Clindamycin Monotherapy May Be Superior to Dual Therapy for Hidradenitis Suppurativa

Hidradenitis suppurativa
Hidradenitis suppurativa
Clindamycin as monotherapy may be a useful and safe alternative to combination clindamycin and rifampicin treatment for hidradenitis suppurativa.

Clindamycin monotherapy may be as or more effective than dual antibiotic treatment for hidradenitis suppurativa (HS) regardless of clinical stage, according to research published in the Journal of the American Academy of Dermatology.

A cohort (N=60) of men and women ≥18 years of age with clinical and sonographic criteria of HS and total abscesses and inflammatory nodule ≥3 at baseline were divided into 2 treatment groups. For a total of 8 weeks, Group A (n=30) was treated with oral clindamycin 150 mg 4 times daily and oral rifampicin 300 mg twice daily; Group B (n=30) was treated with oral clindamycin 150 mg 4 times daily. Researchers performed Power Doppler ultrasound (PD-US) examinations on all patients at baseline and at week 8. The Pulse Repetition Frequency, the Time Gain Compensation, and the Volumetric Image Acquisition were kept constant to reduce PD-US observation limits and statistical mistakes. Researchers analyzed the lesional type of involvement (nodule, abscess, draining tunnel), lesion location, maximum diameter (mm) of the lesion, draining tunnel’s thickness, and presence of vascularization from the sonographic data.

Statistical analysis showed equivalence between the mono and combination therapy groups, with a significant improvement in disease activity found in both groups (P =.598) as assessed by Hidradenitis Suppurativa Clinical Response, International Hidradenitis Suppurativa Severity Score System, PD-US, Pain Visual Analogue Scale, and Dermatology Life Quality Index. Group B had a significantly greater decrease in Pain Visual Analogue Scale (P =.038) and Dermatology Life Quality Index (P =.037) compared with Group A. The count reduction of nodules (P =.517) and of abscesses (P =.938) was not statistically different between the groups. The number of reduced draining tunnels “was statistically more elevated in Group B than in Group A (P =.002),” the researchers noted.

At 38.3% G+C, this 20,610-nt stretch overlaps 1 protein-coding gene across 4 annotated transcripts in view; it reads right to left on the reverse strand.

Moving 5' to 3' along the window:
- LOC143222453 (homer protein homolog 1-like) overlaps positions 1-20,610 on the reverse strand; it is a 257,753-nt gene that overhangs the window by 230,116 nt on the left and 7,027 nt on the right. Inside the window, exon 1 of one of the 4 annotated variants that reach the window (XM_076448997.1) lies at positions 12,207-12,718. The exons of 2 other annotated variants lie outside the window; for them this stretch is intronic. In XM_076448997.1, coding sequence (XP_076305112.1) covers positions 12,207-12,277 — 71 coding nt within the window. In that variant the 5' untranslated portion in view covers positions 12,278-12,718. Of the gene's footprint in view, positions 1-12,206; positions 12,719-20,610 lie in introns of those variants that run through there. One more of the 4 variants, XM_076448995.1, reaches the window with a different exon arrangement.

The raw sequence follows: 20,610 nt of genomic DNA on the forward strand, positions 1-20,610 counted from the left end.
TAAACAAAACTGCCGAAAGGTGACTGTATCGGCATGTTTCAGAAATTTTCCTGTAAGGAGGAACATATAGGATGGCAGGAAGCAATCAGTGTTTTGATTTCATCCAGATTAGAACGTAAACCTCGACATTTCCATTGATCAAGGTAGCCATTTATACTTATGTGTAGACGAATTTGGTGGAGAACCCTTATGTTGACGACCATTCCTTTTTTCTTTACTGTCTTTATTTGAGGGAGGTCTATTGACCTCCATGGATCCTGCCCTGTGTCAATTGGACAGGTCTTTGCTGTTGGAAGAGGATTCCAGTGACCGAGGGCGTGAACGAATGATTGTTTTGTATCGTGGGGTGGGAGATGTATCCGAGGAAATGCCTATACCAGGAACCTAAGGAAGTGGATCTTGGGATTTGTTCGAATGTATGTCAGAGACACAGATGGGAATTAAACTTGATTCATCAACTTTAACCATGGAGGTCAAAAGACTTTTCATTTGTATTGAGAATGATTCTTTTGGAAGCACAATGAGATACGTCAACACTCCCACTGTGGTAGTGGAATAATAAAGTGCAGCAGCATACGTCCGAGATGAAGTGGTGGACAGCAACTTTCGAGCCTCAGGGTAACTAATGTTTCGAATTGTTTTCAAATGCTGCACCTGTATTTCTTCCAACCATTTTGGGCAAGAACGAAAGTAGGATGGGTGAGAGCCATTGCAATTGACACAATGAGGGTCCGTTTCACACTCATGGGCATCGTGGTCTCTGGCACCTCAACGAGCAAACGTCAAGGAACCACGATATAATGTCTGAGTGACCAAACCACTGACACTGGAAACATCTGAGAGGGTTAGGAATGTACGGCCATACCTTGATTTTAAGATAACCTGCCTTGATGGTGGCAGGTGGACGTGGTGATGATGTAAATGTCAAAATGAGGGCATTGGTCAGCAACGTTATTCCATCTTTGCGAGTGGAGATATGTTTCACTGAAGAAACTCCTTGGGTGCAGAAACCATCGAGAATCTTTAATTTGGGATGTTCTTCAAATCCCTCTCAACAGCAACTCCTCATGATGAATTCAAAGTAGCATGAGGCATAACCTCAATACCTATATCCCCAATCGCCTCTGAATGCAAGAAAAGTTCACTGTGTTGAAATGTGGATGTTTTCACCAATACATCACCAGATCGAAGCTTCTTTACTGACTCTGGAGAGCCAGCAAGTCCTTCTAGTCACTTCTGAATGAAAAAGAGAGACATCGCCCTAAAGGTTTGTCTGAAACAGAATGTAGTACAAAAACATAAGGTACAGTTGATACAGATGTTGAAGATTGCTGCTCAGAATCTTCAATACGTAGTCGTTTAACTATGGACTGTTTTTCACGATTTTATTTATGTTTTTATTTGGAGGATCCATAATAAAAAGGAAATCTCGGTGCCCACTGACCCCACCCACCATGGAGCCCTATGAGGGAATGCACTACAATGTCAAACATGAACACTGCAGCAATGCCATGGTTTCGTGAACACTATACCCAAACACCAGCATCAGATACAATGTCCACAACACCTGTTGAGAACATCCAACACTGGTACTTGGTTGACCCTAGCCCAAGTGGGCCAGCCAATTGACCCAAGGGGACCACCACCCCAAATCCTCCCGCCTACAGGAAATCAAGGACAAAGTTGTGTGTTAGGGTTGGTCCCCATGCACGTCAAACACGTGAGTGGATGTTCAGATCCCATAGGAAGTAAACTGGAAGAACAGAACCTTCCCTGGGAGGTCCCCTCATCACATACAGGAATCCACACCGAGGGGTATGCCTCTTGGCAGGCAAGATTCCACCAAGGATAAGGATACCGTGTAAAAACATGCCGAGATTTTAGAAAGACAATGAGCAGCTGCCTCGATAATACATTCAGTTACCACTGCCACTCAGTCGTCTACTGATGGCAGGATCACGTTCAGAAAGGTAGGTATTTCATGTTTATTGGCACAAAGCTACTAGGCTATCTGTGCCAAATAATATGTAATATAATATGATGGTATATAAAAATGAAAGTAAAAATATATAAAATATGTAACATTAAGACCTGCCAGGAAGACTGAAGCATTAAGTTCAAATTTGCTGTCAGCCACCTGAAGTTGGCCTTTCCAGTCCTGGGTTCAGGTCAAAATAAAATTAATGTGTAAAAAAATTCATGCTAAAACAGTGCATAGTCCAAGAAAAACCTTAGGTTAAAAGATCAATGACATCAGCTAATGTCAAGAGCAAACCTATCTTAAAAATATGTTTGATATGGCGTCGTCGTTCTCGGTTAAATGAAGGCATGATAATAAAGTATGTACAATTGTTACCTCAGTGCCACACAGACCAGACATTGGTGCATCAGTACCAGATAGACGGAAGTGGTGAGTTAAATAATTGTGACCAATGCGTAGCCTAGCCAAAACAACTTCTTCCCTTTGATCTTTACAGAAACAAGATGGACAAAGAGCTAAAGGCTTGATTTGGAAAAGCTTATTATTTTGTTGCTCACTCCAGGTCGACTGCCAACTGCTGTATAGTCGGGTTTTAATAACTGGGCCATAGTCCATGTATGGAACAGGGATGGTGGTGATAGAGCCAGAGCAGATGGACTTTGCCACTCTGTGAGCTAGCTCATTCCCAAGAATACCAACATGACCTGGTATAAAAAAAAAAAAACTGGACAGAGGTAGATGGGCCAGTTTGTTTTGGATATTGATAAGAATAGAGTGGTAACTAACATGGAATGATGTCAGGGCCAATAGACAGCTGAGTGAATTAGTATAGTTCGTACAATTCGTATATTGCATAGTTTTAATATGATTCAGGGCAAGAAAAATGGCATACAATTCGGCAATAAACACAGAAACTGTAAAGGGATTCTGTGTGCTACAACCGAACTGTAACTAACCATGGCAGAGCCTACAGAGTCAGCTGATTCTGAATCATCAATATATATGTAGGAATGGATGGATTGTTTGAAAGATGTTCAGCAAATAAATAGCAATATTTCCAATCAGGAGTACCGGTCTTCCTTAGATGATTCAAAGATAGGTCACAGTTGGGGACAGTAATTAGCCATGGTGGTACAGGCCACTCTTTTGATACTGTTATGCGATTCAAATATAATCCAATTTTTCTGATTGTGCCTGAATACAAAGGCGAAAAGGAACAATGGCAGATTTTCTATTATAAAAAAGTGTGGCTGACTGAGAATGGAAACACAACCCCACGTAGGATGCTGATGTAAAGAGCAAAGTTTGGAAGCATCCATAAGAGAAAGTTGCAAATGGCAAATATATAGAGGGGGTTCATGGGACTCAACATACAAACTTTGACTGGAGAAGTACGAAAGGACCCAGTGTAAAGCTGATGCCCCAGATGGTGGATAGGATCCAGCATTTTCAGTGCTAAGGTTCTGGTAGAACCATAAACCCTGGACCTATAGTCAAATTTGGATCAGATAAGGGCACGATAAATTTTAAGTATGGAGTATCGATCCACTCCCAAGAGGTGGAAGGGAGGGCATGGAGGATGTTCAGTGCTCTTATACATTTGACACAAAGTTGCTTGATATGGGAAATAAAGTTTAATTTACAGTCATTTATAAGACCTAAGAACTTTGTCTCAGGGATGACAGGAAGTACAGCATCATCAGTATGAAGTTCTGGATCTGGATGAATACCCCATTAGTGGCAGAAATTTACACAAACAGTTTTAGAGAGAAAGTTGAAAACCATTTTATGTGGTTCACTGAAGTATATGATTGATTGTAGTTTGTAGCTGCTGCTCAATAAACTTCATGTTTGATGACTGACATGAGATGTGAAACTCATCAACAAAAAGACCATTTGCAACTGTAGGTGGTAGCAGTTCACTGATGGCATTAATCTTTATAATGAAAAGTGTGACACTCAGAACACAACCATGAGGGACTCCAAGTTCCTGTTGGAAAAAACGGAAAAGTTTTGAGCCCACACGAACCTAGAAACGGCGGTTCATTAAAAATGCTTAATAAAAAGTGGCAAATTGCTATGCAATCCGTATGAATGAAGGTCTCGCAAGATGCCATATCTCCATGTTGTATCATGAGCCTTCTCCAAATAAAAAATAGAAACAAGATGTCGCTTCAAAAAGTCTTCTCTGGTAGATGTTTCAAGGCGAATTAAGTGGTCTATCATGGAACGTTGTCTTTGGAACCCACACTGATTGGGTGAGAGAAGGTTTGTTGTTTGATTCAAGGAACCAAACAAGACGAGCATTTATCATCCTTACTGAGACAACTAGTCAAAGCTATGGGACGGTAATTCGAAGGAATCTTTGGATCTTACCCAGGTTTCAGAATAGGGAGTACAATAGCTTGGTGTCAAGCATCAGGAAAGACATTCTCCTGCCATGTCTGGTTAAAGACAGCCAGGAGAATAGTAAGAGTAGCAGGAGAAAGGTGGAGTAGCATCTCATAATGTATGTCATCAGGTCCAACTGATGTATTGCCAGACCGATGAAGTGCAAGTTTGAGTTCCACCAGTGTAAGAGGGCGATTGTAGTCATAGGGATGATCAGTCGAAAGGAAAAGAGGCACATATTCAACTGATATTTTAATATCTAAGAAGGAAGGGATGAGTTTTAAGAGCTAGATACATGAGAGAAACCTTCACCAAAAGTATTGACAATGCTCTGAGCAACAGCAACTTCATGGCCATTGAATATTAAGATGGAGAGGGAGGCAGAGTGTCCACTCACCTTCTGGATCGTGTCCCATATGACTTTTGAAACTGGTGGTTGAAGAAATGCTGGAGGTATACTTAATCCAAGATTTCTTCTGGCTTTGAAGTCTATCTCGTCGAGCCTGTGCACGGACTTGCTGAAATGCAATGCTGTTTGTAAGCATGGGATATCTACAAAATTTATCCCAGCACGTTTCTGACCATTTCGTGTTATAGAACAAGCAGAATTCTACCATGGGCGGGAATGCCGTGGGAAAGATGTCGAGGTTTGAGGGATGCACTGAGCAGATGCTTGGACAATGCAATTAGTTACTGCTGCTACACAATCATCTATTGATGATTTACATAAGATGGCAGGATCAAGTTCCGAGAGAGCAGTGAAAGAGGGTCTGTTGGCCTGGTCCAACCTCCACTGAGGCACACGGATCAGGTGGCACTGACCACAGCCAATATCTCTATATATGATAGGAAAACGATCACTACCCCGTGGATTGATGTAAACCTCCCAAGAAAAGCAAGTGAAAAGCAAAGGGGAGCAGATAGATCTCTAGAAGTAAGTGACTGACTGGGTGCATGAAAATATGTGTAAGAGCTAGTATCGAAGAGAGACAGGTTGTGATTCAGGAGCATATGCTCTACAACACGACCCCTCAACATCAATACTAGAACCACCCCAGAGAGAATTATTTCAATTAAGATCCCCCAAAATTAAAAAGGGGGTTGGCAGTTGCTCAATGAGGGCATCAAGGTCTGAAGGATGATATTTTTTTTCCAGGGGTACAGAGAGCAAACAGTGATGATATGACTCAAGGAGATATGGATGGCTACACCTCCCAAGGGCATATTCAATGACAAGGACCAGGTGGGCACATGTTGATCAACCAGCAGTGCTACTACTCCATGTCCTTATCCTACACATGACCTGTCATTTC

The investigators speculated that “consequent lower clindamycin levels in combined protocols may reduce the strength of the treatment itself in severe HS lesion, as draining tunnels are commonly colonized by polymorph-abundant anaerobic microflora.” The fact that this study was not randomized or placebo-controlled contributes to limitations of the findings.

The researchers concluded that clindamycin as monotherapy may be a useful and safe alternative to combination clindamycin and rifampicin treatment but suggest that “[p]rospective randomized controlled trials are needed to confirm the results of this study.”

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Caposiena Caro RD, Cannizzaro MV, Botti E, et al. Clindamycin versus clindamycin plus rifampicin in hidradenitis suppurativa treatment: clinical and ultrasound observations [published online November 28, 2018]. J Am Acad Dermatol. doi: 10.1016/j.jaad.2018.11.035